Lifestyle and home remediesBy Mayo Clinic staff
If you have had Stevens-Johnson syndrome, be sure to:
- Know what caused your reaction. If your case of Stevens-Johnson syndrome was caused by a medication, learn the name of that medication and any other closely related medications that may cause the same reaction.
- Inform your health care providers. Tell all your health care providers that you have a history of Stevens-Johnson syndrome. If the reaction was caused by medication, provide your caregivers with the name of that medication.
- Wear a medical information bracelet or necklace. Have information about your condition and what caused it inscribed on a medical information bracelet or necklace, and wear it at all times.
- Nirken MH, et al. Stevens-Johnson syndrome and toxic epidermal necrolysis: Clinical manifestations; pathogenesis; and diagnosis. http://www.uptodate.com/home/index.html. Accessed Dec. 13, 2010.
- High WA, et al. Stevens-Johnson syndrome and toxic epidermal necrolysis: Management, prognosis, and long-term sequelae. http://www.uptodate.com/home/index.html. Accessed Dec. 13, 2010.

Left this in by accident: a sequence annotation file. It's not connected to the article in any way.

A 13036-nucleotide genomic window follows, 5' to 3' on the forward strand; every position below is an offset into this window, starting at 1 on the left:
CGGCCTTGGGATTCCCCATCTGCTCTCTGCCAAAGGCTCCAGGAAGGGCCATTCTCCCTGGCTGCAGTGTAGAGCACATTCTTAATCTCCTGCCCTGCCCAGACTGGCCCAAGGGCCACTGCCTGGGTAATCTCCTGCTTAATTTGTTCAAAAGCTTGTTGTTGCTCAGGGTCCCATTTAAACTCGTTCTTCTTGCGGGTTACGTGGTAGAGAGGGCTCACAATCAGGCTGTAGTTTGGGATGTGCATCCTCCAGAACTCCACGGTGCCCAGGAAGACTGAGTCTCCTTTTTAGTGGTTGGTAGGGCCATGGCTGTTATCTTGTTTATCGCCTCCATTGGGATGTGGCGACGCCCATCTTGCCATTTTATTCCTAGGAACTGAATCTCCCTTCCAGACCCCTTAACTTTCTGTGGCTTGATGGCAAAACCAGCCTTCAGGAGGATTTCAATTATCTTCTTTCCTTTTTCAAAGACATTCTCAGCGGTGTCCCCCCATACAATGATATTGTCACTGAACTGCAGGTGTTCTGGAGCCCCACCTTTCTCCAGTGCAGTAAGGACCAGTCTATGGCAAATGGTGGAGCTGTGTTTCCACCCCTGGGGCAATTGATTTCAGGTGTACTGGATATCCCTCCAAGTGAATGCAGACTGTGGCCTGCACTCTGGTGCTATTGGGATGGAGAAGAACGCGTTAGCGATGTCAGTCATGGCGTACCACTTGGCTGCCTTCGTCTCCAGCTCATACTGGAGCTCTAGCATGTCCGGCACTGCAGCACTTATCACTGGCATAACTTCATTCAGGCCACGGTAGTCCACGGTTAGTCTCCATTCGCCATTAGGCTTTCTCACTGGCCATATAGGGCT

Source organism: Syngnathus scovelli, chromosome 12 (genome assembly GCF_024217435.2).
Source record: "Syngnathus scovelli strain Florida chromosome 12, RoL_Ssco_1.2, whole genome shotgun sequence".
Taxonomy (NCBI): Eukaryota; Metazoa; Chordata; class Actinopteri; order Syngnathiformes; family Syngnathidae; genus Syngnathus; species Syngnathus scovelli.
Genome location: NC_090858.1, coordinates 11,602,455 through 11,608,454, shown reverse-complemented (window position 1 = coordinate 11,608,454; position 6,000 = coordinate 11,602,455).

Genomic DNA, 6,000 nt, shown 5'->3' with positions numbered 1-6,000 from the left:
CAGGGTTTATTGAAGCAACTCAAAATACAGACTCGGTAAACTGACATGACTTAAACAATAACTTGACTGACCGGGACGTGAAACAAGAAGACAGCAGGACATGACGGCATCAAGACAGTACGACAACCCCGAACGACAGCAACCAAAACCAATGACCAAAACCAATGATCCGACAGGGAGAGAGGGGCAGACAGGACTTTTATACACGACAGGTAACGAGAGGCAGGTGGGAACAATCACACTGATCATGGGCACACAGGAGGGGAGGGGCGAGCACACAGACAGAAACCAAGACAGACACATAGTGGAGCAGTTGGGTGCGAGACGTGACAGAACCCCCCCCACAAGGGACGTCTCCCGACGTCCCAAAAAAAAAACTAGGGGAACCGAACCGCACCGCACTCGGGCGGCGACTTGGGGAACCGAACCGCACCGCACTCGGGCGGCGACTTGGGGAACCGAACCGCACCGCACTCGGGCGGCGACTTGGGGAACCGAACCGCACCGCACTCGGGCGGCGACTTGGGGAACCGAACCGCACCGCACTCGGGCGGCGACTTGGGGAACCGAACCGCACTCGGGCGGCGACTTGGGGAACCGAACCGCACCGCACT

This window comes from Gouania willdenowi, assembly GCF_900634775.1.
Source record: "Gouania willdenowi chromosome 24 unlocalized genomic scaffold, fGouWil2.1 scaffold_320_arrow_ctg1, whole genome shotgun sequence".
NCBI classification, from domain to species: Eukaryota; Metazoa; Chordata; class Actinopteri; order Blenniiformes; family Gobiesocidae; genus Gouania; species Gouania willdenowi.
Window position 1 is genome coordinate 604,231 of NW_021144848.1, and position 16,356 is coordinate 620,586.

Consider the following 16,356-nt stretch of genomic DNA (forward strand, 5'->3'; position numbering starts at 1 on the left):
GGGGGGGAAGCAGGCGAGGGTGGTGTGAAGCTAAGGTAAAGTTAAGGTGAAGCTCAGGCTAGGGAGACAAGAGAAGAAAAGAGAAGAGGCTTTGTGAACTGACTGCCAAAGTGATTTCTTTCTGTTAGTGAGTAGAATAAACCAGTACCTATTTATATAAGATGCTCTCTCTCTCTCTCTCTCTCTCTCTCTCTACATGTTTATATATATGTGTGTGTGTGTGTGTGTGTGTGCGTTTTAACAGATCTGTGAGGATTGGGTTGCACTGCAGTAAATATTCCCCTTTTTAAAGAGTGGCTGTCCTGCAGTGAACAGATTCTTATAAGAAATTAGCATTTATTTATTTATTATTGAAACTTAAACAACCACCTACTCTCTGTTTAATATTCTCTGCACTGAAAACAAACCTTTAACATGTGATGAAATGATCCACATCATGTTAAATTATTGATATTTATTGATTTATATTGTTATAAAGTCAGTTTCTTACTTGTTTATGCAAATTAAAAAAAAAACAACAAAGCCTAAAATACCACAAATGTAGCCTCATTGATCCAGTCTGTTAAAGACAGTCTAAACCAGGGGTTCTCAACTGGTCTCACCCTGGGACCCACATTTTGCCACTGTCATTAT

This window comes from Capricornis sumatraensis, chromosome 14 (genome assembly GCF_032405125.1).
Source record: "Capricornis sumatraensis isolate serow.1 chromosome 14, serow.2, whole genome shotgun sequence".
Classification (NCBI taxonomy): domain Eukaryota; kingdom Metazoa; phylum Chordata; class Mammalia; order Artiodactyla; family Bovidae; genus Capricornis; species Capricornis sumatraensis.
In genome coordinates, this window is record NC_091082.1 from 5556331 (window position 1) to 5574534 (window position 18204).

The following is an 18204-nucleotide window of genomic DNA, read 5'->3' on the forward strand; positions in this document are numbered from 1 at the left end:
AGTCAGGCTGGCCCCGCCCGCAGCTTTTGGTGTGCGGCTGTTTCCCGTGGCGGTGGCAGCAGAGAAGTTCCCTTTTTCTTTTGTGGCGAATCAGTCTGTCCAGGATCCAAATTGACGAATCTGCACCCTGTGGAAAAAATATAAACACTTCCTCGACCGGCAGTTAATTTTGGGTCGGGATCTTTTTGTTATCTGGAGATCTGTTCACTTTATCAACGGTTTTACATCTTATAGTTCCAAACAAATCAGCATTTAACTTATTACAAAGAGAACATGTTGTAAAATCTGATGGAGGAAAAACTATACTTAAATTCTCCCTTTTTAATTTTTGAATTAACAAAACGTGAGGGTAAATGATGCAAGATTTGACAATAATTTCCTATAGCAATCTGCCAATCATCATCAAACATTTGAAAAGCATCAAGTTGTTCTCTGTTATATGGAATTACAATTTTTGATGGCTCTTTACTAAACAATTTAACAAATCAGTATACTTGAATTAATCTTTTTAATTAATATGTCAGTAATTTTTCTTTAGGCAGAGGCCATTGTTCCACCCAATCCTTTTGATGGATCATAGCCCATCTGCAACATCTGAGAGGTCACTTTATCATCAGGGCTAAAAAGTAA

- Evans J. Topical treatment protocol for Stevens-Johnson syndrome and toxic epidermal necrolysis. Journal of Wound Ostomy & Continence Nursing. 2009;36:509.
- Hazin R, et al. Derm diagnoses you can't afford to miss. The Journal of Family Practice. 2009;58:298.
- Knowles S, et al. Clinical risk management of Stevens-Johnson syndrome/toxic epidermal necrolysis spectrum. Dermatologic Therapy. 2009;22:441.
- Ward KE, et al. Severe adverse skin reactions to nonsteroidal anti-inflammatory drugs: A review of the literature. American Journal of Health-System Pharmacy. 2010;67:206.
- Usatine RP, et al. Dermatologic emergencies. American Family Physician. 2010;82:773.